Scalar functions name resolution special behavior
I never get tired of repeating that writing a universal compiler for different SQL dialects is impossible.
Today I will tell you about the behavior of name resolution in Snowflake inside CREATE VIEW.
When you execute queries, Snowflake looks for the objects specified in the query in the schemas specified in SEARCH_PATH. You can view them like this:
But it seems like a good idea to make the creation of VIEWs independent of SEARCH_PATH. Otherwise, we will get different results when we work with VIEWs at different SEARCH_PATH.
The documentation says the following:
The SEARCH_PATH is not used inside views or UDFs. All unqualifed objects in a view or UDF definition will be resolved in the view’s or UDF’s schema only.
That's great! And it works!
CREATE OR REPLACE DATABASE db1; CREATE SCHEMA sh1; CREATE TABLE public.t1(c1 int); CREATE VIEW sh1.v1 AS SELECT * FROM t1;
SQL compilation error: Object 'DB1.SH1.T1' does not exist or not authorized.
And not only for tables. For any objects, except … scalar functions!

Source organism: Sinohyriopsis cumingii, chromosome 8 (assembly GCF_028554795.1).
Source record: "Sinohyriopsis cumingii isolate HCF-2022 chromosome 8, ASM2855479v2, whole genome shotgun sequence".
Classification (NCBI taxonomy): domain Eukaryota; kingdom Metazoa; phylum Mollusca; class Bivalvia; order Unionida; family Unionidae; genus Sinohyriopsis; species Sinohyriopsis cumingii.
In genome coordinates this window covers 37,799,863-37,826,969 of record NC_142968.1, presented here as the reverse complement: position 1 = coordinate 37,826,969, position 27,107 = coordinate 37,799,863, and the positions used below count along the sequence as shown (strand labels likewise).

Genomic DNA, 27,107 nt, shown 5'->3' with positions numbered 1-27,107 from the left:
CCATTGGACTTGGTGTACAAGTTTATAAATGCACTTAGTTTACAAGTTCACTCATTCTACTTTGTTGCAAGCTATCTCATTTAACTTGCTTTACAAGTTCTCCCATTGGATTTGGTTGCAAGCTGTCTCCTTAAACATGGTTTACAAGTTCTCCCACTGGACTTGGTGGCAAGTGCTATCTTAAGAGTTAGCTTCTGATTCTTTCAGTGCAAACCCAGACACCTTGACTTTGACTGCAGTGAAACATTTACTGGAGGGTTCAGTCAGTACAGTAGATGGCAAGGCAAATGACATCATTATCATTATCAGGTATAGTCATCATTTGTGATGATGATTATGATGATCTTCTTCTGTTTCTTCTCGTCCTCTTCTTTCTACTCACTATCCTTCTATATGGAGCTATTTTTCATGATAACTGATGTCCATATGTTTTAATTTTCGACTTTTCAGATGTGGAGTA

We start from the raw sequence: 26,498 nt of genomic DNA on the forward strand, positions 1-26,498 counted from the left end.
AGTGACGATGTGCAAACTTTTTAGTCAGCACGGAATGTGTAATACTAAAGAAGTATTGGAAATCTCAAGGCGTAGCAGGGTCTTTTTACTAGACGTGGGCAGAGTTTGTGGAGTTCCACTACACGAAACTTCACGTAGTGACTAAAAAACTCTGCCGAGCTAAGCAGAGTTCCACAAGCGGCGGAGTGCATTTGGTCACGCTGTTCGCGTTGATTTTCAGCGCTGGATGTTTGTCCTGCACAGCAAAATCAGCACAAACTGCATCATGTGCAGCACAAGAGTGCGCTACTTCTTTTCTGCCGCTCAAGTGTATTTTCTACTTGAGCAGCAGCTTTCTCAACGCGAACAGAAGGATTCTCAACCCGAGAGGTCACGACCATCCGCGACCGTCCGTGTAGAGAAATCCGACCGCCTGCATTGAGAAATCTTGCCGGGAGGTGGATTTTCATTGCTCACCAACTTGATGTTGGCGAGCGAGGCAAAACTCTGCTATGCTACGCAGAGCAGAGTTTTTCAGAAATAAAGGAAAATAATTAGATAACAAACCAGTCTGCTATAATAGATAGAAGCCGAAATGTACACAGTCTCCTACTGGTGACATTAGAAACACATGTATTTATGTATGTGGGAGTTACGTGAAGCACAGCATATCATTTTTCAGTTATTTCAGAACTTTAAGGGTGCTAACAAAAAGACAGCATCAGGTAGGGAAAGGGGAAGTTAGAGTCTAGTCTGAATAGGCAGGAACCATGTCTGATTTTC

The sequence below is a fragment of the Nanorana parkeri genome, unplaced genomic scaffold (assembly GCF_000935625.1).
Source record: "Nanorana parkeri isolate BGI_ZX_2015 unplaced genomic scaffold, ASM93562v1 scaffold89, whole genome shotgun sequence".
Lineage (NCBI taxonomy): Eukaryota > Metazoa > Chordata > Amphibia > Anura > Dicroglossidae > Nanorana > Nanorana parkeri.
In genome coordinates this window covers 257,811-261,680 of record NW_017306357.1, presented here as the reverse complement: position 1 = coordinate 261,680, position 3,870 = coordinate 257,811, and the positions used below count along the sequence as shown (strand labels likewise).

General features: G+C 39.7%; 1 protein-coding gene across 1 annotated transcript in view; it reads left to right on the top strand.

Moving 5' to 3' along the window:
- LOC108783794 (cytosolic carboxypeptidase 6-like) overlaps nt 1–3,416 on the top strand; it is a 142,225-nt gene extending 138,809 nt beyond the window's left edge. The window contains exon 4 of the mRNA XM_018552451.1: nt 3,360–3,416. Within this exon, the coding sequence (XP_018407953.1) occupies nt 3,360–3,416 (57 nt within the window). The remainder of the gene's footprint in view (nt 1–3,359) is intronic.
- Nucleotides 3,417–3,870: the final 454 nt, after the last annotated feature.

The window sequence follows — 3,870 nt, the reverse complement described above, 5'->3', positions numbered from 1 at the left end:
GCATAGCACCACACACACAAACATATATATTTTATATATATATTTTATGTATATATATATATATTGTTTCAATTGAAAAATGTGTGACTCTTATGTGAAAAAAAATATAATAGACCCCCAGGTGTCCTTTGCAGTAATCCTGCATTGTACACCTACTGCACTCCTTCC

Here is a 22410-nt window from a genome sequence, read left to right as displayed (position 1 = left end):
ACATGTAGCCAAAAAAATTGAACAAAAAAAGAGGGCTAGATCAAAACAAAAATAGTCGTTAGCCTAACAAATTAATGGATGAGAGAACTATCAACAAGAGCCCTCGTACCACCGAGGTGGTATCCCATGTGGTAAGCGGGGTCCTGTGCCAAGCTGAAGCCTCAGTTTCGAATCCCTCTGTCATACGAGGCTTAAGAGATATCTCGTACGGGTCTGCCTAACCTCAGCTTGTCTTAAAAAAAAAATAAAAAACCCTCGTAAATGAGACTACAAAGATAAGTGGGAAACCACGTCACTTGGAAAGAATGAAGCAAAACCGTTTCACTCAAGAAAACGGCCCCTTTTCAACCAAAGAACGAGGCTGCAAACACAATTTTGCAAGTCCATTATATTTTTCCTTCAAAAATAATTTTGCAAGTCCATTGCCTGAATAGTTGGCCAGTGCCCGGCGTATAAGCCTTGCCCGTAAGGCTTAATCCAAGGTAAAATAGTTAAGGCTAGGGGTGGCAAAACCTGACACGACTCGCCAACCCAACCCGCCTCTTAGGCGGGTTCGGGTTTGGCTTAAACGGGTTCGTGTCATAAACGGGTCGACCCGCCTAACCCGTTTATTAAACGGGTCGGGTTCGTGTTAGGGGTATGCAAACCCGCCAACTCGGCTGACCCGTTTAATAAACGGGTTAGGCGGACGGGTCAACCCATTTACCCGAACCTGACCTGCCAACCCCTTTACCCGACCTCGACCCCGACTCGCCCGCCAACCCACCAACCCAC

CREATE OR REPLACE DATABASE db1; CREATE SCHEMA sh1; CREATE TABLE sh1.t1(c1 int); INSERT INTO sh1.t1(c1) VALUES (1); CREATE FUNCTION public.test() RETURNS NUMBER LANGUAGE SQL AS '1'; CREATE VIEW sh1.v1 AS SELECT *, test() c2 FROM t1; select * from sh1.v1;
C1 C2 1 1
Strange behavior, don't you agree?
In PostgreSQL, for example, it works like this: when creating a VIEW, all objects without schema specification are searched in the public schema. If you want a different schema, specify it by hand.
But maybe I'm being picky? Let's add one more thing…
CREATE FUNCTION sh1.test() RETURNS NUMBER LANGUAGE SQL AS '2'; select * from sh1.v1;
C1 C2 1 2
Oops… i.e. if there is a scalar function in the scheme where VIEW is created, it will be used. If not, the function from PUBLIC will be used.
I.e. if you didn't specify a schema for a scalar function from the PUBLIC schema while creating a VIEW, in a schema other than PUBLIC, then to corrupt the data in your database it is enough to create a function with the same name in the corresponding schema….
Very useful, Snowflake!